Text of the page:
gro mutant clones can also induce extensive overgrowth of head capsule and retinal tissues. In the wing, gro clones have been found to cause overgrowth via the induction of ectopic hh expression. Hh is also a powerful inducer of overgrowth in eye discs, when provided in excess or ectopically. However, overgrowth due to ectopic hh expression is accompanied by ectopic and premature photoreceptor differentiation, a phenotype not observed in overgrown gro mutant tissue. It is therefore unlikely that gro mutant clones cause ectopic hh expression in the eye. Besides, if gro mutations allowed increased Hh production, one would expect enhancement, rather than suppression, of the roDom phenotype. While scenarios cannot be eliminated for roDom in which a slight increase in cell proliferation allows the MF to progress further, it is more likely that gro mutations suppress roDom by allowing Ato protein to persist longer in the MF (Chanut, 2000).
Hairless inhibits N signaling by preventing Su(H), a transcription factor, from translocating to the nucleus and activating transcription of N targets such as the E(spl) complex genes. In the absence of H, Su(H) is free to enter the nucleus upon activation of N. Su(H) mutant clones lead to expanded Ato expression behind the MF, consistent with a role for Su(H) in the N-mediated lateral inhibition that leads to the refinement of ato expression. In H clones are found in which the refinement of ato expression to single cells appears accelerated. This is consistent with a role for H as an inhibitor of N and Su(H) in lateral inhibition. Surprisingly, however, individual clusters of Ato-expressing cells often persist in H mutant tissue behind the MF, instead of resolving to single R8 precursors; in adults as well, mutant ommatidia often contain more than one R8. This would suggest that at later stages H is required to resolve ato expression to single R8 precursors, a role that is not expected for an inhibitor of the N pathway. Anterior H mutant clones show precocious ato expression anterior to the MF. This might explain the patterning defects behind the MF, if precocious and excessive accumulation of Ato protein in the MF interferes with the proper execution of lateral inhibition via N or with downregulation by Ro. In this regard, it is noted that excess Ato protein, as provided under heat-shock control, is found to perturb the resolution of ato expression to single R8 precursors (Chanut, 2000).
It has been suggested that early ato expression, ahead of the MF, is in part the result of an as yet unsuspected 'proneural' effect of N signaling. The anterior expansion of ato expression in H mutant clones is consistent with this model, assuming that H would act as an inhibitor of N there as well. However, the proneural function of N must not be mediated by Su(H), since removal of Su(H) function does not abolish ato expression ahead of the MF. The results presented here may indicate that H antagonizes the proneural function of N via a mechanism that does not involve Su(H). Alternatively, the role of H on early ato expression may be independent of N signaling. Regardless of the exact mechanism, the enhanced expression of ato ahead of the MF in H mutants is likely to explain suppression of the roDom phenotype by counteracting the effect of ectopic Ro on ato expression in the MF (Chanut, 2000).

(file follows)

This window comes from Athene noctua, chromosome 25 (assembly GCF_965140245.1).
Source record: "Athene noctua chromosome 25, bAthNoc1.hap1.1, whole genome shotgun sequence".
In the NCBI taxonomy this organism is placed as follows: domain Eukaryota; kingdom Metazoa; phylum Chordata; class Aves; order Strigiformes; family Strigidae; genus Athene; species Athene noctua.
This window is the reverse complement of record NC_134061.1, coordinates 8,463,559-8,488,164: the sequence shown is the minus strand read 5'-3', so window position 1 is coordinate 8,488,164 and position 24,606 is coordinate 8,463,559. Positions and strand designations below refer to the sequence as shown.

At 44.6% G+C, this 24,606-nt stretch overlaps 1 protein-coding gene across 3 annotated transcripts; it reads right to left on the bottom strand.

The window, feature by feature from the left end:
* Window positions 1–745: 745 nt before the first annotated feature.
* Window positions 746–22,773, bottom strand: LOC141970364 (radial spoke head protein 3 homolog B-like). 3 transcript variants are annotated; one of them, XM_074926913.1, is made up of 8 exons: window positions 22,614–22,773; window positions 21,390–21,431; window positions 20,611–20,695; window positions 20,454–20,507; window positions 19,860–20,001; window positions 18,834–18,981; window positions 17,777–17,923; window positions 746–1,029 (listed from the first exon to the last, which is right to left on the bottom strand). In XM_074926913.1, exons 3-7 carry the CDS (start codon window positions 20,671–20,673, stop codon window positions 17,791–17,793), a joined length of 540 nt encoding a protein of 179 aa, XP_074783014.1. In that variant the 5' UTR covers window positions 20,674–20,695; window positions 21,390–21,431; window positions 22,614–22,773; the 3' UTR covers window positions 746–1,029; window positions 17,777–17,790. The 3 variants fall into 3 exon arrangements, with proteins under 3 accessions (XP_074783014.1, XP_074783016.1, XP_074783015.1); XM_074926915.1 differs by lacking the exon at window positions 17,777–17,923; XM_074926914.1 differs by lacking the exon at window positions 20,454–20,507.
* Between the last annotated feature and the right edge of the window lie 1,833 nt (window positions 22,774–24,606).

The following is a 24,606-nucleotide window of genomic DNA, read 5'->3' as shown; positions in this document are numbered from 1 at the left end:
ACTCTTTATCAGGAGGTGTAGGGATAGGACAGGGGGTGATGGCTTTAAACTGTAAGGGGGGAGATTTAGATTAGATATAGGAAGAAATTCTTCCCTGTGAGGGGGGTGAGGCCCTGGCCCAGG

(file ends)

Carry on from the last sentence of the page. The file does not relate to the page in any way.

Finding that similar levels of suppression can be achieved by loss-of-function mutations in H and gro (which act in opposite directions in the N pathway) is not unique. A similar situation was encountered in another study where mutations in gro and H were both found to enhance the wing and bristle phenotypes associated with loss-of-function mutations in Egfr. The observation that mutations in both genes elevate ato expression in the vicinity of the MF, but at different stages of the differentiation process, helps resolve this paradox. The results also indicate that the exact timing (or location) of ato expression might not be crucial to MF progression, provided adequate levels are reached. This conclusion is supported by the finding that Ato supplied anterior to its normal expression domain, in the h expression domain, restores normal eye size in a roDom background. Whether proper R8 spacing and ommatidial patterning can be achieved under these conditions remains to be shown (Chanut, 2000).
The Rough protein has a typical homeodomain, distantly related to Antennapedia (Saint, 1988). There are opa (CAX) repeats on either side of the homeodomain. The analysis of chimeric proteins, in which parts of the homeodomain are swapped between Rough and Antennapedia proteins reveals that the C-terminus of the rough homeodomain is critical for transcription factor activity. The same C-terminal region is found to be required for the recognition of Rough binding sites (Heberlein, 1994).